Book Image

Clean Android Architecture

By : Alexandru Dumbravan
Book Image

Clean Android Architecture

By: Alexandru Dumbravan

Overview of this book

As an application’s code base increases, it becomes harder for developers to maintain existing features and introduce new ones. In this clean architecture book, you'll learn to identify when and how this problem emerges and how to structure your code to overcome it. The book starts by explaining clean architecture principles and Android architecture components and then explores the tools, frameworks, and libraries involved. You’ll learn how to structure your application in the data and domain layers, the technologies that go in each layer, and the role that each layer plays in keeping your application clean. You’ll understand how to arrange the code into these two layers and the components involved in assembling them. Finally, you'll cover the presentation layer and the patterns that can be applied to have a decoupled and testable code base. By the end of this architecture book, you'll be able to build an application following clean architecture principles and have the knowledge you need to maintain and test the application easily.
Table of Contents (15 chapters)
Part 1 – Introduction
Part 2 – Domain and Data Layers
Part 3 – Presentation Layer

Introducing the app's architecture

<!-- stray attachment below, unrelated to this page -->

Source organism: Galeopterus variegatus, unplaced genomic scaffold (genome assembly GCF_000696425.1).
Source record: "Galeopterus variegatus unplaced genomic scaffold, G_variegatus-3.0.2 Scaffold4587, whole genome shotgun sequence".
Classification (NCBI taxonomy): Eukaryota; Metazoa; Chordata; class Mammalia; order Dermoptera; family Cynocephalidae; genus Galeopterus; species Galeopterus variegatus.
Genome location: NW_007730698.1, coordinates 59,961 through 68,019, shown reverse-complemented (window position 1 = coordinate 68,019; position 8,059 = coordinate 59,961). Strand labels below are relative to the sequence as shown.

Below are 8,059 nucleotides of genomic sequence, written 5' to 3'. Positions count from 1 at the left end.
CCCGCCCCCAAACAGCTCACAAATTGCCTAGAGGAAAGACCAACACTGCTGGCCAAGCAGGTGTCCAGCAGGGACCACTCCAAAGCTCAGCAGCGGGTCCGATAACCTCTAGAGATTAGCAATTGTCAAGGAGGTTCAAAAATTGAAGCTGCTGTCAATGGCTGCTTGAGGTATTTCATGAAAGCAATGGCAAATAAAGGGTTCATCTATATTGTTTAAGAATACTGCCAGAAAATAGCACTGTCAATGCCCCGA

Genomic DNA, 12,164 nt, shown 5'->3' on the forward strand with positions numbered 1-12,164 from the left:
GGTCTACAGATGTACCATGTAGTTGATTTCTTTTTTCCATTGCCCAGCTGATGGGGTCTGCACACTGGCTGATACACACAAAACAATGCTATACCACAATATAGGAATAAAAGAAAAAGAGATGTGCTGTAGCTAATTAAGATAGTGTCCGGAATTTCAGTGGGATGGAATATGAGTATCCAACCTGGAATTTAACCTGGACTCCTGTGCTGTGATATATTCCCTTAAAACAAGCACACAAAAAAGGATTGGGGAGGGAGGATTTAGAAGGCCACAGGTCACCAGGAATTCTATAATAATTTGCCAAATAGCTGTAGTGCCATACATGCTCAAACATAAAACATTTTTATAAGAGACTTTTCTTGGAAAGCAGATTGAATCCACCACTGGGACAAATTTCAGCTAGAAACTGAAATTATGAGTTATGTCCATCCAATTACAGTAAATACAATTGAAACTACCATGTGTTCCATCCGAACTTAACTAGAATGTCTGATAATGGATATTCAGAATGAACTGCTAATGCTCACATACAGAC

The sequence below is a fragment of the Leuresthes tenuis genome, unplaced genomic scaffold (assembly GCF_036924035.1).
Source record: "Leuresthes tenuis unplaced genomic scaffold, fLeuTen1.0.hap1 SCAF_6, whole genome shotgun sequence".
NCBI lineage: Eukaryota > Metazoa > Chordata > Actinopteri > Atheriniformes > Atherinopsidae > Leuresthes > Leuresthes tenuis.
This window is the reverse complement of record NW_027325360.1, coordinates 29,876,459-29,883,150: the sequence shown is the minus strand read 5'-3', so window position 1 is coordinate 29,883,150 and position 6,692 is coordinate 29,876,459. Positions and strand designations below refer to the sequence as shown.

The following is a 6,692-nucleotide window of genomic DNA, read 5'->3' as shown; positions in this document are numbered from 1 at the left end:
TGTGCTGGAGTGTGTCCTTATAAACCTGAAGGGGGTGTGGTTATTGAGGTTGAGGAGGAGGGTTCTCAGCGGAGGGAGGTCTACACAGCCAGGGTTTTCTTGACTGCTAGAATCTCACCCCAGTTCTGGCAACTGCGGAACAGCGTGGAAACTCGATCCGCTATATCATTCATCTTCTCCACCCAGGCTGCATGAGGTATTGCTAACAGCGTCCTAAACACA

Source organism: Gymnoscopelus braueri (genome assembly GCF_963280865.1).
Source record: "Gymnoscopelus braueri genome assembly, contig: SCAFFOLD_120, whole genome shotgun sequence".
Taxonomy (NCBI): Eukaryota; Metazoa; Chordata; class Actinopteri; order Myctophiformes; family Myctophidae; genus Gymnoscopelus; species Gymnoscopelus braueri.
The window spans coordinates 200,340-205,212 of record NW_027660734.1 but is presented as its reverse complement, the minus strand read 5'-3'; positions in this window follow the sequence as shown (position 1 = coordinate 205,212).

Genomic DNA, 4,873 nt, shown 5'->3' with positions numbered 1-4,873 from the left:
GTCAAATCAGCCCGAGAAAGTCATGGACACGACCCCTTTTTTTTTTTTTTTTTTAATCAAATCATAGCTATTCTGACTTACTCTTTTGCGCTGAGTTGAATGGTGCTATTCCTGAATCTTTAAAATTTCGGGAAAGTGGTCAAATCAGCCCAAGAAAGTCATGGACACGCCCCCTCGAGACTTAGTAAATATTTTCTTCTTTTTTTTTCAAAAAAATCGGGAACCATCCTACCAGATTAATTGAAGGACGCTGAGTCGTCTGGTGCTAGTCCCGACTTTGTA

In this section, we will discuss the most common architecture that can be applied to an Android application and how it can be combined with clean architecture principles, and see how we should ideally structure our code base.

In the exercises from the previous chapters, we saw how, for an application that requires the integration of multiple data sources for networking and persistence, we had to put a lot of logic inside the ViewModel class. In those examples, ViewModel had multiple responsibilities, including fetching the data from the internet, persisting it locally, and holding the required information in the user interface. On top of these extra responsibilities, ViewModel also had many dependencies on the different data sources; this means that a change in the networking or persistence libraries would require a change in ViewModel. To solve this problem, our code would need to be split into separate layers with different responsibilities...